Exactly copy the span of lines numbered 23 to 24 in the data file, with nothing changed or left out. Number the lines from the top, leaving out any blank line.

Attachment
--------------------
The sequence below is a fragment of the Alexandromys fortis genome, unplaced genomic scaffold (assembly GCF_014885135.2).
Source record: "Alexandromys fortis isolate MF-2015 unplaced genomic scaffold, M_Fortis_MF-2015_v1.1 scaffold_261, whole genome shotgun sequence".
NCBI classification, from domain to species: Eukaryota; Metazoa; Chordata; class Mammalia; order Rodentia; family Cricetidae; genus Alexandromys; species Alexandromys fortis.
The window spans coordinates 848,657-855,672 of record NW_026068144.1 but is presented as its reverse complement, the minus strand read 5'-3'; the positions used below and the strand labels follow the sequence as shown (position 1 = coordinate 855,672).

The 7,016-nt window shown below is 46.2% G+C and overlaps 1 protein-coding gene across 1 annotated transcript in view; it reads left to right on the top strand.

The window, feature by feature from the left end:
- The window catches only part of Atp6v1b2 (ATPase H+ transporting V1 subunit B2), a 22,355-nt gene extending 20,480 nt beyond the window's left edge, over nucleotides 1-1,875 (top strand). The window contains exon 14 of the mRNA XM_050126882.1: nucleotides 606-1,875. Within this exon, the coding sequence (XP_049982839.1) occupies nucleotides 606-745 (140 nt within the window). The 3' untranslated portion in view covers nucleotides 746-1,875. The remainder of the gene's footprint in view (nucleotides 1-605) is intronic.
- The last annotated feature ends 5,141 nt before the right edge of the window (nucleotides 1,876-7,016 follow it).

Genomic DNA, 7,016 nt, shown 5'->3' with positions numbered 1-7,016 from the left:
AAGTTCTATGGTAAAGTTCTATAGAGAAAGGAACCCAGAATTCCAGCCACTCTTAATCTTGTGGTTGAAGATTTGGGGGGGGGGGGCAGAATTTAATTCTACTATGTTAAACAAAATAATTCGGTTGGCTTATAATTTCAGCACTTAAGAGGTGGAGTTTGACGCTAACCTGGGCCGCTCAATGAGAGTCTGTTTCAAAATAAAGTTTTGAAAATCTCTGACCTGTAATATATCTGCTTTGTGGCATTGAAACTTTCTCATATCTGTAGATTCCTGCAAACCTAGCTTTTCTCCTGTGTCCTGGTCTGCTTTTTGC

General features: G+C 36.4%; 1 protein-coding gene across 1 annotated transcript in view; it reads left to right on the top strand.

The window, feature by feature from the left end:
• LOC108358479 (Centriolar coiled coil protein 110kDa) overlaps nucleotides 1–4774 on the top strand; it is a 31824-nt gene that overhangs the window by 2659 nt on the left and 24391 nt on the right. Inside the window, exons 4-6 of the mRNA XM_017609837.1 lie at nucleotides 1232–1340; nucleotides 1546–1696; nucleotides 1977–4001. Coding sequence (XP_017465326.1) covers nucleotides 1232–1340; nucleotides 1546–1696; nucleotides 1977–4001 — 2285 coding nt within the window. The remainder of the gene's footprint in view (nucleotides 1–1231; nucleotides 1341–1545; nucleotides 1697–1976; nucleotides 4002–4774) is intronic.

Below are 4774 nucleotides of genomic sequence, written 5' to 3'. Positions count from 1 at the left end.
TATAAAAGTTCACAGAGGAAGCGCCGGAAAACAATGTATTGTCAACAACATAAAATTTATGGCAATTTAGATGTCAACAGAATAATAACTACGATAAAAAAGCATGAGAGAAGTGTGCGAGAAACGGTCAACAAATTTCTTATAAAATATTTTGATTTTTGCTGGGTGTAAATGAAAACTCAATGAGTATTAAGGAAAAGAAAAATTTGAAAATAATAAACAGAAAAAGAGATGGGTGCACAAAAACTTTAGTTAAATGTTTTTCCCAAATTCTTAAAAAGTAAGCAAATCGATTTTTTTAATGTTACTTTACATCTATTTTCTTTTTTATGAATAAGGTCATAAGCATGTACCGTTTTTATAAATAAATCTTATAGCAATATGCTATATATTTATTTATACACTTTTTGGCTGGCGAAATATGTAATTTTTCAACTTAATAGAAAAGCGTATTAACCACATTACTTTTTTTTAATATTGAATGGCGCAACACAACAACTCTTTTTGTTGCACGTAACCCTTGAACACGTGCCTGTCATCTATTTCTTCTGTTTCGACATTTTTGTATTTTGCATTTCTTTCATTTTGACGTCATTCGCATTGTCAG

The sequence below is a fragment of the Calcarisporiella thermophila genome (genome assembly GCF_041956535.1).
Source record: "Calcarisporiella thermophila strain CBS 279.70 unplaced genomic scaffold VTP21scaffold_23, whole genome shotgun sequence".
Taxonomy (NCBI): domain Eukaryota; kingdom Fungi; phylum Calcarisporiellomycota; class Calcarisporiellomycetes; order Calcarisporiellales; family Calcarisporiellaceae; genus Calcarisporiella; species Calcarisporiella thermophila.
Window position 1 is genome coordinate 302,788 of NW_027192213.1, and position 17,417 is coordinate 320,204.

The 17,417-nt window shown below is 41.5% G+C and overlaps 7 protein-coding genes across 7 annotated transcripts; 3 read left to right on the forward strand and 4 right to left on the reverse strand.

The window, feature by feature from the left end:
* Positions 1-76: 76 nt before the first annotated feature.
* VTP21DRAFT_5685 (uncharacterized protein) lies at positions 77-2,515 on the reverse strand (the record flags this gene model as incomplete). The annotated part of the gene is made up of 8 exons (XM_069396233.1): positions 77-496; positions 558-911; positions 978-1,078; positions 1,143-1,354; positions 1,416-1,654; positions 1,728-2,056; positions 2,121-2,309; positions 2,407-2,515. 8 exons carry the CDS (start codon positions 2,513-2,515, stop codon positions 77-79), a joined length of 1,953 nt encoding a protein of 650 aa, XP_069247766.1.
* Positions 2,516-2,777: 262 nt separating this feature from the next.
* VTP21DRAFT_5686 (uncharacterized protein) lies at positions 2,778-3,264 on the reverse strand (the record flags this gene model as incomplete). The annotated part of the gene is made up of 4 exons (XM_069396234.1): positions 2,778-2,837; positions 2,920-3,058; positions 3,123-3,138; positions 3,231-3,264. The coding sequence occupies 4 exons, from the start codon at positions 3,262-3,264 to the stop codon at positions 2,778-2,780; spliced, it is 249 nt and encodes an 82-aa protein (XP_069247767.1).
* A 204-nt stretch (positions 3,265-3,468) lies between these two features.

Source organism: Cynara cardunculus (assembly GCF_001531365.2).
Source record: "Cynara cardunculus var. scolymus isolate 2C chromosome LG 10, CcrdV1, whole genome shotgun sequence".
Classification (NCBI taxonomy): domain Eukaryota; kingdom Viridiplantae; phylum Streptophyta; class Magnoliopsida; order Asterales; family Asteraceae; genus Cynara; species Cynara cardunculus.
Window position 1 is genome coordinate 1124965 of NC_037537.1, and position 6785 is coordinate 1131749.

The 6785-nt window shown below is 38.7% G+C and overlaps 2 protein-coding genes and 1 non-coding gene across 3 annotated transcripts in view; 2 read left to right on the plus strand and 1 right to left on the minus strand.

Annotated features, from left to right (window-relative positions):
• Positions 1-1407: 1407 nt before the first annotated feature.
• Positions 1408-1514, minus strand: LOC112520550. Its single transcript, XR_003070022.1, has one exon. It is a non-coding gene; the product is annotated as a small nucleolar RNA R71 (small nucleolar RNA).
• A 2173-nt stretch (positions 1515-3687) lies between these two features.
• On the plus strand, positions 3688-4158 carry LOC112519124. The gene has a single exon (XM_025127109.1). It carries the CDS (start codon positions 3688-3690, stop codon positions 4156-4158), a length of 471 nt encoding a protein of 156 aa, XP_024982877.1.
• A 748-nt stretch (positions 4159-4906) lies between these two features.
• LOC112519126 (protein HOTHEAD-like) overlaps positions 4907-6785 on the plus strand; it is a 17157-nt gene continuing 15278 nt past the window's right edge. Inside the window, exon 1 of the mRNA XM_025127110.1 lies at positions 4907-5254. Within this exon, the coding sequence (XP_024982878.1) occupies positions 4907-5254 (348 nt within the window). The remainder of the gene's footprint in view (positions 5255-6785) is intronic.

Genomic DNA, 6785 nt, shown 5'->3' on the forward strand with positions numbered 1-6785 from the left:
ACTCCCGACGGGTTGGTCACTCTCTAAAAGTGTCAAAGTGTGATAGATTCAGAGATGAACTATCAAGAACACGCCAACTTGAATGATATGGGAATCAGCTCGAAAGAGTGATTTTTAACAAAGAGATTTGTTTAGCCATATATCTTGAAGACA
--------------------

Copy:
* VTP21DRAFT_5685 (uncharacterized protein) lies at positions 77-2,515 on the reverse strand (the record flags this gene model as incomplete). The annotated part of the gene is made up of 8 exons (XM_069396233.1): positions 77-496; positions 558-911; positions 978-1,078; positions 1,143-1,354; positions 1,416-1,654; positions 1,728-2,056; positions 2,121-2,309; positions 2,407-2,515. 8 exons carry the CDS (start codon positions 2,513-2,515, stop codon positions 77-79), a joined length of 1,953 nt encoding a protein of 650 aa, XP_069247766.1.
* Positions 2,516-2,777: 262 nt separating this feature from the next.